MS.  Last weekend I was tempted south of the river to visit the White Cube Gallery in Bermondsey by Casper Mueller Kneer Architects. A drab 70’s warehouse has been transformed into a sleek backdrop for artwork of varying scale and type. The term ‘white cube’ suggests a bland and inert container for modern art – but this gallery is far from passive. The material palette may be sparse but the gallery is spatially rich. Distinct rooms have been formed within the blank shell, each with its own specific spatial characteristics and lighting. A central corridor leads you into and through the gallery. It is dramatically lit, with rows of bare fluorescent tubes set against a shadowy ceiling. The first room is a 9x9x9m cube and is blindingly bright, lit by a huge roof light. Further down the corridor you reach a lower, longer space lit only by fluorescents. Finally you reach the main exhibition room, an expansive clear span with is softly lit by a grid of large glowing panels in the ceiling. Cameras are not allowed inside, so here’s a link to the architects website; http://www.cmk-architects.com/projects/white-cube-bermondsey/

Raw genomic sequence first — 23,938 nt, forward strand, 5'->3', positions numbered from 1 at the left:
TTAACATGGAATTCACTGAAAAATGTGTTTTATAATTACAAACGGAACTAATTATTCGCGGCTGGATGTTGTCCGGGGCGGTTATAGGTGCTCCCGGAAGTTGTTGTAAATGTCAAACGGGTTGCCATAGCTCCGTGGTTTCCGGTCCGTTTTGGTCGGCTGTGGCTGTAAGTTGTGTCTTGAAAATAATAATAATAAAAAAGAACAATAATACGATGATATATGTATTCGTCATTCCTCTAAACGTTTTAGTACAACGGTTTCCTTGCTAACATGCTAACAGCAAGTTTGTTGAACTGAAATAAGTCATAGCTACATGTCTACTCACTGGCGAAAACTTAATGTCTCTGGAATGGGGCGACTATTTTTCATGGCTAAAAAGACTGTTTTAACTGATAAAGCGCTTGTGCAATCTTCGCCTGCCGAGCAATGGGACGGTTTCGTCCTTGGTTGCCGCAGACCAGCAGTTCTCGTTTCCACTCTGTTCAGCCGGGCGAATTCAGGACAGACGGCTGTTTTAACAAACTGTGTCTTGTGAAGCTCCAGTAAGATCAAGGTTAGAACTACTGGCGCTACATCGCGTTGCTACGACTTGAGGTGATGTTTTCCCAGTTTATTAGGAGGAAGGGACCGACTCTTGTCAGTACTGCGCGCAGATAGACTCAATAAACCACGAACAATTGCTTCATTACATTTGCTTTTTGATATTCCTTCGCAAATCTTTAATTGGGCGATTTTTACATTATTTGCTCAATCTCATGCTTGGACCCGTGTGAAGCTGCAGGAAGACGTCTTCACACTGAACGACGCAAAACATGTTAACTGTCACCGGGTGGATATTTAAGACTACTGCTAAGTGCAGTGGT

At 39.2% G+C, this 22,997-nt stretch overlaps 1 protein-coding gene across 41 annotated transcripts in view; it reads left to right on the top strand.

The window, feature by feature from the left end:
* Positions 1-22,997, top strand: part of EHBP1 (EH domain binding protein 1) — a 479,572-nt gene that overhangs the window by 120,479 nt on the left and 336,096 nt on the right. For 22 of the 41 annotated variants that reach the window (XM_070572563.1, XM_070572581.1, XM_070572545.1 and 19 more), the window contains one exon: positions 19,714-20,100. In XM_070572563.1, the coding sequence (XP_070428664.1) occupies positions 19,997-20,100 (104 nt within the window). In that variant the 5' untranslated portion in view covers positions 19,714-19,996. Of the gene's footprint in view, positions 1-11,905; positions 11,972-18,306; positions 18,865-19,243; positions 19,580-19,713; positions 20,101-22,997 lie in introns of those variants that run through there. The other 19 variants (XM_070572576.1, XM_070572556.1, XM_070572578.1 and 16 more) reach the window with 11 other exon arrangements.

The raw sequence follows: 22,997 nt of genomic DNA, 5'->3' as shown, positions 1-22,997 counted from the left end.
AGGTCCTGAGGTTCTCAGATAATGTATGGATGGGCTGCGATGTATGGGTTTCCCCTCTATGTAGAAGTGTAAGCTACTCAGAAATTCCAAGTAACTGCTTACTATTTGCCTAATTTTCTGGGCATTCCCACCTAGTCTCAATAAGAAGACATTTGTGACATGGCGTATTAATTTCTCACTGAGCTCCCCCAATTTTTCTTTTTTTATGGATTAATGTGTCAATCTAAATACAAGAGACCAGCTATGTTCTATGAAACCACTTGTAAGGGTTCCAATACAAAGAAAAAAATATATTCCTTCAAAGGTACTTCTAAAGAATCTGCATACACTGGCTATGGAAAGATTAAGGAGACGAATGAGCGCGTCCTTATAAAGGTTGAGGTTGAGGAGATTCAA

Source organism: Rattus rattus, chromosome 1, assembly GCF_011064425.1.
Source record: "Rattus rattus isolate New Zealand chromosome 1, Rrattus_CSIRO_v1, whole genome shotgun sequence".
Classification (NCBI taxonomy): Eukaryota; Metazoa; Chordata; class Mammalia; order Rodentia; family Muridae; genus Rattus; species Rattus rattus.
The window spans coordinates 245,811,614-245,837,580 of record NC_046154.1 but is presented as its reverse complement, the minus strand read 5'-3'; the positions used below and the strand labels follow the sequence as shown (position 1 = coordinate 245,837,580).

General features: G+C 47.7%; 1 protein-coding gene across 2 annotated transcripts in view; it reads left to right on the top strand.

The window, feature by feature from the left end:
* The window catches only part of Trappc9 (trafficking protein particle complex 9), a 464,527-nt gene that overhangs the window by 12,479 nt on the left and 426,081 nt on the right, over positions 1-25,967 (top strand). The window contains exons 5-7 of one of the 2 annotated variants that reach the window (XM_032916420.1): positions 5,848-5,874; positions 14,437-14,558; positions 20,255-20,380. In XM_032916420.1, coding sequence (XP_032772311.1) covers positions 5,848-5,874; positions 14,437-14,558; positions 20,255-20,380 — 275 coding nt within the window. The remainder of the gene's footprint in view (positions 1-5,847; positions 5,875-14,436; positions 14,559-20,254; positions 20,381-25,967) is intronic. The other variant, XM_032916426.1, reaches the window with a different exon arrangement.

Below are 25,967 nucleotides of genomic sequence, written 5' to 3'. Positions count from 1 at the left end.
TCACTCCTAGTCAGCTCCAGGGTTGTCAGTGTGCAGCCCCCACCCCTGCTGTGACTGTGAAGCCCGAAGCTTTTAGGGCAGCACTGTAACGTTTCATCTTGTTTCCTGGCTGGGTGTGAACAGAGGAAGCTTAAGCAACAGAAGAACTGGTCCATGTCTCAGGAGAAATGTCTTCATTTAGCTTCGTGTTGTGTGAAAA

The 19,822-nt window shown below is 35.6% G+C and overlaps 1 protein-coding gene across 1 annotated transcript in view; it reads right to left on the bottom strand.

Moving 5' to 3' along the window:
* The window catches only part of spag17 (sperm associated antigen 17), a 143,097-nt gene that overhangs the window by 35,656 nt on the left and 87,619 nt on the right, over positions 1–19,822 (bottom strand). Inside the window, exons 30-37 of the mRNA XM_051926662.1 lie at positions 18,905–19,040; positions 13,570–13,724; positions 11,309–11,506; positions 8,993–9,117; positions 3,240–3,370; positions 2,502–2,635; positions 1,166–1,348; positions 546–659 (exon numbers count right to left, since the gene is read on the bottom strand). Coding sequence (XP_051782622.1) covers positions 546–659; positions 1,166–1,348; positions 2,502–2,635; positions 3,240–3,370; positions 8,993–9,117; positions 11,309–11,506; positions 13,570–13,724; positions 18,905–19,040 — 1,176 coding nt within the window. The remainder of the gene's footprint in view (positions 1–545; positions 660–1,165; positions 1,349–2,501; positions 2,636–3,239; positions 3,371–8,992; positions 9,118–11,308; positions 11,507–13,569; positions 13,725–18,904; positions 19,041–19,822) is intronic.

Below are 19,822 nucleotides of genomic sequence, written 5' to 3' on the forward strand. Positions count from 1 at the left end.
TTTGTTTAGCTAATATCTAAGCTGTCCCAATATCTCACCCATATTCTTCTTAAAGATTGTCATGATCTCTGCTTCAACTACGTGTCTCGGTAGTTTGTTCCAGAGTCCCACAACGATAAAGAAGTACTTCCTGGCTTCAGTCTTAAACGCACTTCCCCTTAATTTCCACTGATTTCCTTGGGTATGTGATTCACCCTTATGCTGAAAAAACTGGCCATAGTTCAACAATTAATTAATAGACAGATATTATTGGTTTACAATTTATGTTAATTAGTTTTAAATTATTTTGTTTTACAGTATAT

The former yard and carpark in front of the warehouse has been given back to the street, creating a small public square. A screen of deep steel blades forms a visually robust but permeable site boundary. Both the visitor and goods entrance face onto this square divided by a screen of cor-ten mesh and connected by a new luminous canopy.


The gallery currently houses Anthony Gormley’s exhibition “Model”  – it closes this weekend and is well worth a visit. Despite having to sign a form to experience the work in the main room (welcome to modern Britain folks!) I thoroughly enjoyed the work. My favourite work occupies the largest gallery space – a huge prostrate figure, in steel plate. You are invited to crawl and climb inside the bowels of the dark body. Your own body is forced into uncomfortable positions, and you are forced to rely of all of your senses to find your way around the complex interior. The movement of other visitors, and the varying availability of light and headroom force you to slow your pace and engage with the hardness and baffling structure of the body.


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